Back in 2013, Facebook (NASDAQ: FB ) CEO Mark Zuckerberg founded Internet.org, a partnership between Facebook and seven mobile companies to bring Internet access to users in developing countries by subsidizing their data plans. Internet.org partners can deploy their apps on phones as long as they contribute to those subsidies.
This seems like a win-win situation for both Internet.org partners and mobile users in developing nations, but some critics consider it to be a violation of net neutrality rules. In India, telecom companies spent months rallying against Internet.org, claiming the service gave web-based apps like Facebook’s WhatsApp and Microsoft‘s (NASDAQ: MSFT) Skype an unfair edge over their own phone-based apps, which consume paid data. That pressure convinced two of Facebook’s Internet.org partners in India, e-commmerce site Flipkart and travel site Cleartrip, to withdraw from the alliance.
Do these critics have a valid point about Facebook and net neutrality, or are they overreacting to a well-meaning effort to connect more users to the Internet?
The slippery definition of net neutrality
In February, the FCC ruled that ISPs couldn’t throttle connections or offer paid fast lanes to companies. In an opinion piece in an Indian business newspaper, Zuckerberg pointed out that Internet.org “doesn’t block or throttle any other services or create fast lanes.”
In a Facebook post, Zuckerberg noted that the Internet.org alliance was open to all developers and web publishers. However, critics claim that Facebook is basically setting Internet.org up as a “gatekeeper” for delivering select apps to poorer users. As a result, developers who don’t sign up with Internet.org and help subsidize data costs for their apps are left out in the cold.
There are also other rules beyond the broad definition of net neutrality to consider. In the U.S., the FCC recently stated that sponsored data initiatives were an unacceptable form of “paid prioritization” — which is arguably what Internet.org is doing with its subsidized “essential” services.
Redefining the Internet
Another point of contention is that Internet.org conflates the definition of the Internet with Facebook. In a recent article in the Hindustan Times, India’s Save The Internet coalition called Internet.org an “ambitious project to confuse hundreds of millions of emerging market users into thinking that Facebook and the Internet are one and the same.”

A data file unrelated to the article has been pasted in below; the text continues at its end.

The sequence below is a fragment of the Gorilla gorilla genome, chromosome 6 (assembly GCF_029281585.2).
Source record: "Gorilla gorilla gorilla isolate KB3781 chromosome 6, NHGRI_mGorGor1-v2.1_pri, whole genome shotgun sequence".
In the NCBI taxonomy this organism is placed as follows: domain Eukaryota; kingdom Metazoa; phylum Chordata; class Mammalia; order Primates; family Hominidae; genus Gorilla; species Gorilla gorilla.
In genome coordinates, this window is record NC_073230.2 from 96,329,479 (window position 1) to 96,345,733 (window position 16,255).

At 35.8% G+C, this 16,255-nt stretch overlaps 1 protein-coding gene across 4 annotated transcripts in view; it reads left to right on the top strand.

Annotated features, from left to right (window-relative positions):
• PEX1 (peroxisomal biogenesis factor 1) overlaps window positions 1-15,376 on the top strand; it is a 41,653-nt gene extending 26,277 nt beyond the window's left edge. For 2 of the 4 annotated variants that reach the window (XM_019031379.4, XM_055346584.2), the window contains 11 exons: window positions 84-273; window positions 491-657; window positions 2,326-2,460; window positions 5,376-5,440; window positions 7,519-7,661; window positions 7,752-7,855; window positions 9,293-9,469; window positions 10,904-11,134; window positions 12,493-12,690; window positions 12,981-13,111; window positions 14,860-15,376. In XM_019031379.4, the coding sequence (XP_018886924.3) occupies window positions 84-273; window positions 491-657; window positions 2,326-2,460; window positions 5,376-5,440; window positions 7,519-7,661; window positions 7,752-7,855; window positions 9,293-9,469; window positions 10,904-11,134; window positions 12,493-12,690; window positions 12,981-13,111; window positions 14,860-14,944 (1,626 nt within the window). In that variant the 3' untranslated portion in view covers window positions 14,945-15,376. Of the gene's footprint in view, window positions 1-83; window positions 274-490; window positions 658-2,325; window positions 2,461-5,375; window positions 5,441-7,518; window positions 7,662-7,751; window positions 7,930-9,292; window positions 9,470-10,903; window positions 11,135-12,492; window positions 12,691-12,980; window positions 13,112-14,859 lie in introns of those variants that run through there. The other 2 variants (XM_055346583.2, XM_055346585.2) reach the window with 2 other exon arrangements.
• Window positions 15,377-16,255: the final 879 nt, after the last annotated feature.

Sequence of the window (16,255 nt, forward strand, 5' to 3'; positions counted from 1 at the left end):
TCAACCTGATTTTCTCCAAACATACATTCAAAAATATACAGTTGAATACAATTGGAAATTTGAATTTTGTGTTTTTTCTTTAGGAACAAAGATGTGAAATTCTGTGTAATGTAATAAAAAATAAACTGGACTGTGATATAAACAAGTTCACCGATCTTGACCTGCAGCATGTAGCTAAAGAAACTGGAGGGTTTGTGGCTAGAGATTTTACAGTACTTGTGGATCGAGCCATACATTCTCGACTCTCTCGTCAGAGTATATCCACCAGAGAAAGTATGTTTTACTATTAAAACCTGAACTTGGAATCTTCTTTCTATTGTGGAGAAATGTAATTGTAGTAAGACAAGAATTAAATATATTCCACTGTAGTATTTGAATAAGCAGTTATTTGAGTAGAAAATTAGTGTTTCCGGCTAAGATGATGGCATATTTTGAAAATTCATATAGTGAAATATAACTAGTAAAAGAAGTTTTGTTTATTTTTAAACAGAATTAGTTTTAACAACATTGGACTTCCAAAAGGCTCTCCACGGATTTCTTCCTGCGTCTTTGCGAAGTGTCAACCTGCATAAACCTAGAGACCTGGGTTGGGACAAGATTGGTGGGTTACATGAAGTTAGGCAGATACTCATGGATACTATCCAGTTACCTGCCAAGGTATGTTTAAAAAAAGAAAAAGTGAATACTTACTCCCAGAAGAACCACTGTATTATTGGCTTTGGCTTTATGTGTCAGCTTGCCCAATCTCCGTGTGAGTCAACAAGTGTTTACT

This is a noteworthy point, because a recent Geopoll survey found that 11% of Indonesians and 9% of Nigerians used Facebook, yet had no idea they were connected to the Internet. This supports the argument that Facebook’s Internet.org is an attempt to redefine the Internet under its own banner in similar markets.
This also explains why Google has been trying to deliver Internet access to developing nations and remote areas with weather balloons and satellites since 2013. Facebook is adopting a similar strategy by testing out solar-powered Internet drones.
Facebook isn’t the Internet
The difference between Facebook and the Internet is obvious to people who grew up with easy access to PCs, but it’s not as evident to users in developing nations, who mainly use feature phones. On feature phones, Facebook and WhatsApp are often seen as services alongside text messaging and photos.
The problem with Internet.org is that it’s powered by companies like Facebook, Microsoft, Samsung (NASDAQOTH: SSNLF ) , and Opera Software. These companies all have something to gain from tethering users in developing markets to their ecosystems. For Facebook, it means guaranteed user growth and more eyeballs for its display ads. It also delivers more search users to Bing, and more browser users to Opera. Simply put, these companies aren’t subsidizing user data plans as just a charitable act.
It’s a classic Silicon Valley strategy. Microsoft previously bundled a free web browser and media player with Windows. Google offered Chrome OS and Android for free to OEMs, letting them take the overhead risks as it tethered over a billion users to its ecosystem. Now Facebook is taking its turn by offering a closed ecosystem of apps to mobile users in developing markets for “free.”
What does this mean for Facebook investors?
Facebook’s goals with Internet.org might not be entirely altruistic, but it’s still a solid business strategy. Facebook’s user growth is slowing down — its monthly active users (MAUs) rose 13% year over year to 1.39 billion in 2014, down from 16% growth in 2013. Establishing a firm presence in developing markets with first-time Internet users is a great way to keep growing.
Facebook hit 100 million MAUs in Africa last September, and it had 112 million MAUs in India at the end of 2014. Those figures represent nearly half of all Internet users in both regions. If Facebook maintains a strong presence in those markets as they mature, it will translate into stronger user and ad revenue growth.
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